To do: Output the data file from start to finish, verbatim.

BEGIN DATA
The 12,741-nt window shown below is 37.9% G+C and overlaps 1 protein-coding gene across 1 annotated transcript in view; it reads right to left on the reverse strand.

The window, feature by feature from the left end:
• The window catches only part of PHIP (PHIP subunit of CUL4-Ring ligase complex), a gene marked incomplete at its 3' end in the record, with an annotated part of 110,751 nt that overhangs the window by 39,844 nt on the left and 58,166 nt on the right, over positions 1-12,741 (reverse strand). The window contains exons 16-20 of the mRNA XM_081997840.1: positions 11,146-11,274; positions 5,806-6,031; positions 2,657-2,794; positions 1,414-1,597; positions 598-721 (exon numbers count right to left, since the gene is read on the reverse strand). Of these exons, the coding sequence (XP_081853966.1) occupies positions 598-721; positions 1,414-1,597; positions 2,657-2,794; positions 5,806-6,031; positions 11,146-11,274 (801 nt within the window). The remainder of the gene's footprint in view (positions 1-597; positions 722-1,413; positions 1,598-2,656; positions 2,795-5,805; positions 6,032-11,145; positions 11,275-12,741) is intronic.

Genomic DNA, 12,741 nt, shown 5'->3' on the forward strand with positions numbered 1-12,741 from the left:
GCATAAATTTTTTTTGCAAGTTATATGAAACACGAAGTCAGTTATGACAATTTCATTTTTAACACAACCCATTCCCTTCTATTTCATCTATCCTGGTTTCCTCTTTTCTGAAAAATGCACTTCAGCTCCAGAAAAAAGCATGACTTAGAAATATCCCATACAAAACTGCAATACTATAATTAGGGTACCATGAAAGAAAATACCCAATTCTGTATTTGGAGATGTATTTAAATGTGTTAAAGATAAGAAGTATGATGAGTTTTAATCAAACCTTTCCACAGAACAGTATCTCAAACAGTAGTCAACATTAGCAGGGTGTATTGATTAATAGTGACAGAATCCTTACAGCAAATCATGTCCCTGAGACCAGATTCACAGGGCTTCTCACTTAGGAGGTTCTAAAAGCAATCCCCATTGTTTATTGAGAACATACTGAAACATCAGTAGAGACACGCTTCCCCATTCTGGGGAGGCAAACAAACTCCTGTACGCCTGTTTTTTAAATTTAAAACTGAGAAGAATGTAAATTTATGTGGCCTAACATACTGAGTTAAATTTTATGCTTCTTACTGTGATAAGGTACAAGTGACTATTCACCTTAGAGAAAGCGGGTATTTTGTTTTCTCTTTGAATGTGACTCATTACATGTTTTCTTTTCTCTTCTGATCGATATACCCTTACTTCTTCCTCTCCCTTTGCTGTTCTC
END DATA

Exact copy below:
The 12,741-nt window shown below is 37.9% G+C and overlaps 1 protein-coding gene across 1 annotated transcript in view; it reads right to left on the reverse strand.

The window, feature by feature from the left end:
• The window catches only part of PHIP (PHIP subunit of CUL4-Ring ligase complex), a gene marked incomplete at its 3' end in the record, with an annotated part of 110,751 nt that overhangs the window by 39,844 nt on the left and 58,166 nt on the right, over positions 1-12,741 (reverse strand). The window contains exons 16-20 of the mRNA XM_081997840.1: positions 11,146-11,274; positions 5,806-6,031; positions 2,657-2,794; positions 1,414-1,597; positions 598-721 (exon numbers count right to left, since the gene is read on the reverse strand). Of these exons, the coding sequence (XP_081853966.1) occupies positions 598-721; positions 1,414-1,597; positions 2,657-2,794; positions 5,806-6,031; positions 11,146-11,274 (801 nt within the window). The remainder of the gene's footprint in view (positions 1-597; positions 722-1,413; positions 1,598-2,656; positions 2,795-5,805; positions 6,032-11,145; positions 11,275-12,741) is intronic.

Genomic DNA, 12,741 nt, shown 5'->3' on the forward strand with positions numbered 1-12,741 from the left:
GCATAAATTTTTTTTGCAAGTTATATGAAACACGAAGTCAGTTATGACAATTTCATTTTTAACACAACCCATTCCCTTCTATTTCATCTATCCTGGTTTCCTCTTTTCTGAAAAATGCACTTCAGCTCCAGAAAAAAGCATGACTTAGAAATATCCCATACAAAACTGCAATACTATAATTAGGGTACCATGAAAGAAAATACCCAATTCTGTATTTGGAGATGTATTTAAATGTGTTAAAGATAAGAAGTATGATGAGTTTTAATCAAACCTTTCCACAGAACAGTATCTCAAACAGTAGTCAACATTAGCAGGGTGTATTGATTAATAGTGACAGAATCCTTACAGCAAATCATGTCCCTGAGACCAGATTCACAGGGCTTCTCACTTAGGAGGTTCTAAAAGCAATCCCCATTGTTTATTGAGAACATACTGAAACATCAGTAGAGACACGCTTCCCCATTCTGGGGAGGCAAACAAACTCCTGTACGCCTGTTTTTTAAATTTAAAACTGAGAAGAATGTAAATTTATGTGGCCTAACATACTGAGTTAAATTTTATGCTTCTTACTGTGATAAGGTACAAGTGACTATTCACCTTAGAGAAAGCGGGTATTTTGTTTTCTCTTTGAATGTGACTCATTACATGTTTTCTTTTCTCTTCTGATCGATATACCCTTACTTCTTCCTCTCCCTTTGCTGTTCTC